Florida property is required to be assessed at 100% of just value, which has been deemed equivalent to fair market value. So why do the Property Appraisers sometimes deduct 15% for the “first and eighth”? And does the Department of Revenue’s new bulletin require 15% to be deducted from the values of all property? This post will briefly explain the first and eighth criteria of section 193.011, Fla. Stat., when those factors apply, what “costs of sale” may be deducted, and why a 15% deduction is commonly used.
What are the “first and eighth factors”?
The phrase “the first and eighth” refers to subsections (1) and (8) of Fla. Stat. 193.011. Fla. Stat. 193.011 sets forth the eight factors that must be properly considered by the Property Appraiser in assessing property for tax purposes. Subsection (1) requires the Property Appraiser to consider “the present cash value of the property, which is the amount a willing purchaser would pay a willing seller, exclusive of reasonable fees and costs of purchase, in cash or the immediate equivalent thereof in a transaction at arm’s length.” The relevant portion of subsection (8) requires the Property Appraiser to consider “the net proceeds of the sale of the property, as received by the seller, after deduction of all of the usual and reasonable fees and costs of the sale, including the costs and expenses of financing, and allowance for unconventional or atypical terms of financing arrangements.” Although these subsections contemplate consideration of a variety of information, the phrase “first and eighth” generally refers to the requirement that the Property Appraiser consider the costs of purchase and the costs of sale.” In Turner v. Tokai Financial Services, the court explained that while subsection (1) contemplates the transaction from the buyer’s perspective and excludes fees and costs incurred by the buyer in addition to the purchase price, subsection (8) excludes the reasonable fees and costs that the seller would pay out of the proceeds received from the buyer.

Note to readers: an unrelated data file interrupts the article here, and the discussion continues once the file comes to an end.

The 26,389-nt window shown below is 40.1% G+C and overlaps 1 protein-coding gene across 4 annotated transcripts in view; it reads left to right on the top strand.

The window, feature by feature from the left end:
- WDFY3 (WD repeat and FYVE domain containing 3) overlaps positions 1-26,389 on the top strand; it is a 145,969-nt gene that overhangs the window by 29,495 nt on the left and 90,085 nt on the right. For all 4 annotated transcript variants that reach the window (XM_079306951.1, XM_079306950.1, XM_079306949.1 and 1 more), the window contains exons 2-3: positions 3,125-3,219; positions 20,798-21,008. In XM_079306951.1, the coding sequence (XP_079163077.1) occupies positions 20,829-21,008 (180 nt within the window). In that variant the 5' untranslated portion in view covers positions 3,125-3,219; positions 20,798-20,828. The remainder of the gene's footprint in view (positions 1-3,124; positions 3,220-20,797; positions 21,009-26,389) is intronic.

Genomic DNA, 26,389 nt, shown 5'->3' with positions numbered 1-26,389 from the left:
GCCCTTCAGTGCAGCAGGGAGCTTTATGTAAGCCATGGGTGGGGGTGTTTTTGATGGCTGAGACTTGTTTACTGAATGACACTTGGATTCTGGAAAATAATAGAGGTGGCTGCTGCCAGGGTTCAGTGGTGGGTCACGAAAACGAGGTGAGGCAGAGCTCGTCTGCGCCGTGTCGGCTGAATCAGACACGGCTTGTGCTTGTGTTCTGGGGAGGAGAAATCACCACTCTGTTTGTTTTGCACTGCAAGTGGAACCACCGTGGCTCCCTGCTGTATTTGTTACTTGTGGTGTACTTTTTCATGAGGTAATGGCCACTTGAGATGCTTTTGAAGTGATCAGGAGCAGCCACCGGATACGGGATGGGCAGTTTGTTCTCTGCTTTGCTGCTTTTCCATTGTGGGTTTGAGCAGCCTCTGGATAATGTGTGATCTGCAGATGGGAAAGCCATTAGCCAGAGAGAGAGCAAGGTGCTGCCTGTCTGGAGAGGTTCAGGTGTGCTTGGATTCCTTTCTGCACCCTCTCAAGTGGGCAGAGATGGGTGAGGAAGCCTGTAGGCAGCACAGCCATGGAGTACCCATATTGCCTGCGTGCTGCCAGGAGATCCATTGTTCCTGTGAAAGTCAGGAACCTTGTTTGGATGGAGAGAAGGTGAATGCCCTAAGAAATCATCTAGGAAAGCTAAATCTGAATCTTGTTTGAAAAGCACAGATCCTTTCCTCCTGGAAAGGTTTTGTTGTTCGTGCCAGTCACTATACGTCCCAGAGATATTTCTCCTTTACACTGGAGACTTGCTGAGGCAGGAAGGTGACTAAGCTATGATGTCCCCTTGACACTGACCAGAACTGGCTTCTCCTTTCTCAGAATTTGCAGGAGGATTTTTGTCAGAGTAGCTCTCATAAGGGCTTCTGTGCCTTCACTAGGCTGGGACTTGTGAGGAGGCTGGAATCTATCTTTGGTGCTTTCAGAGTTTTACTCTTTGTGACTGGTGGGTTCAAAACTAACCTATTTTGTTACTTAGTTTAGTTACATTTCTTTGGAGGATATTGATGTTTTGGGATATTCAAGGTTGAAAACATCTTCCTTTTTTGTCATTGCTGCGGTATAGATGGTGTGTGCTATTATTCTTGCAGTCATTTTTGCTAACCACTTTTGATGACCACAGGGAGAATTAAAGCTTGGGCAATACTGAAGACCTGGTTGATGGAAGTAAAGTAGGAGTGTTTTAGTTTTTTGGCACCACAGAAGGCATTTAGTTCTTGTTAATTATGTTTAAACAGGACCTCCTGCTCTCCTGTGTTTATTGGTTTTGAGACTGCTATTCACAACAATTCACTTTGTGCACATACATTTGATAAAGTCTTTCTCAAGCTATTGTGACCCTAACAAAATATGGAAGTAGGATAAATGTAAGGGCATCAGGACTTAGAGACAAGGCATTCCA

Do the first and eighth criteria apply to both real and personal property?
Although some of the factors of section 193.011 are undoubtedly more relevant to appraisals of real property, the Tokai court held that, despite some legislative history to the contrary, because Fla. Stat. 193.011 is not expressly limited to real property, it should be interpreted as applying to both real and personal property.
What “costs of sale” should be deducted?
For real property, the Supreme Court of Florida has construed the phrase “reasonable fees and costs of sale” to include only those fees and costs typically associated with the closing of a sale of real property, such as reasonable attorney’s fees, broker’s commissions, appraisal fees, documentary stamp costs, survey costs and title insurance costs. Determinining the costs of sale of tangible personal property can be a bit more challenging. In Tokai, the court adopted the taxpayer’s market approach value for its used equipment, but rejected the taxpayer’s request for a 20% cost of sale deduction for sales commissions, advertising, warranties, delivery, installation and product demonstration, finding that such expenses were internal expenses, rather than external “costs of sale.” For tangible property assessed by the cost approach, the Supreme Court later held in the Walmart case that sales tax should not be deducted as a cost of sale, because it is a generally accepted appraisal practice to include acquisition costs such as sales tax, freight and installation in the original cost when performing a cost approach valuation.
Does the “costs of sale” adjustment apply to values determined by the cost approach and income approach?